Art Inside: Painted Windows

Photos by Peter Merts, courtesy of the California Arts Council. www.artsincorrections.org.

I spent several days of this very hot summer visiting and teaching art in prisons across the state. From Fresno in Central California to Chino in the Inland Empire, down to Blythe on the border with Arizona and across the desert to Calipatria on the border with Mexico, many prisons are located in desolate places. Fields and farm stands surround some, while the most remote lie in the distant desert, nearly two hours past Palm Springs and 45 minutes from the nearest gas station. Arts in Corrections programs are located deep within layers of concrete and metal, through barbed wire and behind multiple gates guarded 24-7 by officers that slam and lock behind passersby. The location and structure mirror the distance and isolation of the individuals that live there, many for decades. Yet a kind of freedom is found — in makeshift classrooms, gyms, and dining halls — through creative arts.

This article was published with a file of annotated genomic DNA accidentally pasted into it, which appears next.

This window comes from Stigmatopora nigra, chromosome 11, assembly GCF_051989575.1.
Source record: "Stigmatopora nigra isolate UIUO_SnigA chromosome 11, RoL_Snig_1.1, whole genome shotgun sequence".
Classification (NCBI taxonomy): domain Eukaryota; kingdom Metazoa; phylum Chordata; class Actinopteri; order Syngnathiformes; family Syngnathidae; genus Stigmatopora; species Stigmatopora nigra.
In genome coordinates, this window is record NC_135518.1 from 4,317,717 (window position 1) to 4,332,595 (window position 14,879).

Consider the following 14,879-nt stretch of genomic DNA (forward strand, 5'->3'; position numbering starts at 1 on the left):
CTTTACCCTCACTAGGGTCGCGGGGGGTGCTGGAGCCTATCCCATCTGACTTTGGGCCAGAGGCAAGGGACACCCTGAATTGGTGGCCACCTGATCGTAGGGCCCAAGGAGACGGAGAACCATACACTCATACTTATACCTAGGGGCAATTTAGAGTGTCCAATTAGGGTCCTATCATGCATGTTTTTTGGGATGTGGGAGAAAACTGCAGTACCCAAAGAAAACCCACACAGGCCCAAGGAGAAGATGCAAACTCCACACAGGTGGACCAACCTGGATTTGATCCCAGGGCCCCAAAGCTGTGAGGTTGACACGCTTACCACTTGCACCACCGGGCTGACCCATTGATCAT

On this trip, I was traveling south to teach classes and attend end-of-term certificate ceremonies with our Prison Arts Collective. I tend to teach my classes in correctional institutions over the summer when I’m not teaching on campus, which coincides with the hottest months; temperatures in Blythe and Calipatria reach 120 degrees on a regular basis. We come and go, yet I feel for those that live there, both in the institutions and in the community. I lead our Arts Facilitator Training, an intensive teacher education program to support incarcerated individuals with artistic skills to gain the theoretical and practical knowledge to lead classes for their peers. In the process, we have seen that students gain knowledge about themselves, society, education, and community development. I was inspired to lead this class from meeting so many men and women behind bars that have honed their artistic practices over the years and want to give back. I wanted to share the content that our teaching artists learn in college courses and in our training to empower participants to be leaders and mentors within the institution and support their personal development.